• Home »
  • Health Technology »
  • Cardiopad: Africa’s first medical tablet sending results via a mobile-phone connection wins 2014 Rolex Awards for Enterprise
Cardiopad: Africa’s first medical tablet sending results via a mobile-phone connection wins 2014 Rolex Awards for Enterprise

Cardiopad: Africa’s first medical tablet sending results via a mobile-phone connection wins 2014 Rolex Awards for Enterprise

 Five young visionaries from Africa, India, Europe and the Middle East were announced today at London’s leading scientific institution, the Royal Society, as winners of the 2014 Rolex Awards for Enterprise (http://www.rolexawards.com).This year’s Young Laureates – aged 30 and under – impress by both their leadership qualities and in their ability to harness technology in an original way to improve the well-being of the community and the environment, as well as to advance scientific knowledge.

The five Young Laureates were chosen by an international Jury of eight eminent experts who reviewed a shortlist from among 1,800 applicants from all over the world.

Neeti Kailas, 29, India – aims to vastly increase screening of newborn babies for hearing loss, through an inexpensive, easy-to-use device, and to set up an associated network of health-care professionals in India who can diagnose or treat deafness.

Olivier Nsengimana, 30, Rwanda – is promoting breeding programmes and the release of Rwanda’s captive, endangered grey crowned-cranes. The iconic bird, a symbol of wealth and longevity in Rwanda, is a victim of its own beauty, and is often kept as a pet.

Francesco Sauro, 29, Italy – is exploring the vast quartzite caves of South America’s fabled tabletop mountains on the border of Venezuela and Brazil, making discoveries of unique worlds that have evolved in isolation over millennia.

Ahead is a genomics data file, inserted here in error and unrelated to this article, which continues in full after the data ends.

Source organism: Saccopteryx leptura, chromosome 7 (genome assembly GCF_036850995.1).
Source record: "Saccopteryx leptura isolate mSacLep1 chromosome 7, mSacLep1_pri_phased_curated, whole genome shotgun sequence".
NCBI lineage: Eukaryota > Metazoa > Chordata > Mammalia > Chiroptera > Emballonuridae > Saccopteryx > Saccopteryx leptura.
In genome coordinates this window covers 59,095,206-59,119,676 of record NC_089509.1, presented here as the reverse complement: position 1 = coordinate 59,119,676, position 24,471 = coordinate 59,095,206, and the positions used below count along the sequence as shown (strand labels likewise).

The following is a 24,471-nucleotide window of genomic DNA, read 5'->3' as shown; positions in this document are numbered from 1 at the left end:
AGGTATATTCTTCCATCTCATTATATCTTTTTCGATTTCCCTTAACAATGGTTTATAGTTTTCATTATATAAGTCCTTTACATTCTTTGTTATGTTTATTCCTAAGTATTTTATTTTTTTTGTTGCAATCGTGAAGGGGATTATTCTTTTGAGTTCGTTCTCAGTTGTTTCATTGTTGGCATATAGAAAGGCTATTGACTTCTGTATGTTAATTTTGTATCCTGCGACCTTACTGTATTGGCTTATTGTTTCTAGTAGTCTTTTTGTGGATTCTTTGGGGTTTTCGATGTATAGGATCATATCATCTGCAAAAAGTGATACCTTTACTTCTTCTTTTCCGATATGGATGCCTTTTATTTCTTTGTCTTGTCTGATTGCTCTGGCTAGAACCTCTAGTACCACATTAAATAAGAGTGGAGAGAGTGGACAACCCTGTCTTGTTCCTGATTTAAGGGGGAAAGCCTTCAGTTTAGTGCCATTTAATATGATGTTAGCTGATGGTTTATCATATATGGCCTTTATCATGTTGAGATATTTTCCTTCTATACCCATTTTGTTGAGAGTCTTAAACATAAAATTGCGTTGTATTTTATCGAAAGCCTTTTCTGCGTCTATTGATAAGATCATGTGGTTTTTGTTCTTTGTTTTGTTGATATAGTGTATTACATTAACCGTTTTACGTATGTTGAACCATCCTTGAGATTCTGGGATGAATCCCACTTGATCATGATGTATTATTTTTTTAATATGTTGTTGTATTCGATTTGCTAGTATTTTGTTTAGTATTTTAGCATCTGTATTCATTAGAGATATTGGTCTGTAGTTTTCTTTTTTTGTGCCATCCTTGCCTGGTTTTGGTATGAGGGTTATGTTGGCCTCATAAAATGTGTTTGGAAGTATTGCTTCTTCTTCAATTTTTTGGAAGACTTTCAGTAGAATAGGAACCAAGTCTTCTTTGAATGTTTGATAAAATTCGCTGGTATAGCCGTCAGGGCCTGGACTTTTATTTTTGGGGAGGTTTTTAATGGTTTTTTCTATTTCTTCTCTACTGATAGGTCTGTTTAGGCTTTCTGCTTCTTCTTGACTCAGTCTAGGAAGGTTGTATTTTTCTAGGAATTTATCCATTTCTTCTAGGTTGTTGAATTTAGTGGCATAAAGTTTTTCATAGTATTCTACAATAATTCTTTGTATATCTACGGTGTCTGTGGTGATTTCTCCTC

Arthur Zang, 26, Cameroon – has invented what is believed to be Africa’s first medical tablet, which will allow health-care workers in rural areas to send the results of cardiac tests to heart specialists via a mobile-phone connection.

We suggest you read  Africa: Secrets to a successful mHealth campaign

Hosam Zowawi, 29, Saudi Arabia – is developing rapid tests to detect the presence of antibiotic resistant bacteria, now considered a global threat to human health. He also plans a regional public campaign warning of the dangers of the overuse and misuse of antibiotics.



The tablet has the following functionality:

- Performs electrocardiogram (EKG) on patients (acquires the EKG signal that comes from the patient, digitizes, treats and posts it, then prints an exam report.

- Transmits the EKG results to remote cardiologists through the GSM network

- Presents a user-friendly and appropriate interface to the cardiologist, brings elements that can help in the diagnostics and presents information to the cardiologist through a user-friendly Human Machine Interface (HMI).

- Stores EKG exam information and manages notifications: The CardioPad is able to store information linked to EKG exams in an SQL Compact server database, and sends and receives notifications to the cardiologist across the GSM network informing him/her, as well as a new consultation to be interpreted.

- Remote followup and monitoring

Unlike other available medical technologies, the Cardiopad tablet enables doctors to conduct heart examinations like the Electrocardiogram (ECG) to very remote and rural locations. It does this by enabling the results of medical test to be transferred electronically to doctors who will then be able to conduct diagnosis and recommend various treatment methods. This is very useful in very remote areas of Cameroon where patients have to travel for miles to reach the nearest health facility which are usually in urban areas. It not only cuts down on the time and energy spent by rural patients to reach the health facilities it also brings the health practitioners closer to the people remotely.

We suggest you read  How Technology Can Improve the Prognosis for Health Care in Africa



It is the first full touch screen tablet meant for medical use, that has been made in Cameroon and Africa in general. It has the potential of saving many lives and Zang says that the tablet is 97.5 percent reliable. What motivated Mr. Zang to create the tablet was to enable patients with heart diseases from remote parts of Africa be able to get diagnosis of the condition in time and thus seek the treatment required in the early stages of the heart disease or complication. There have been several tests that have been carried out using the tablet and it gave impressive performance which lead to its validation by the Cameroonian Scientific community.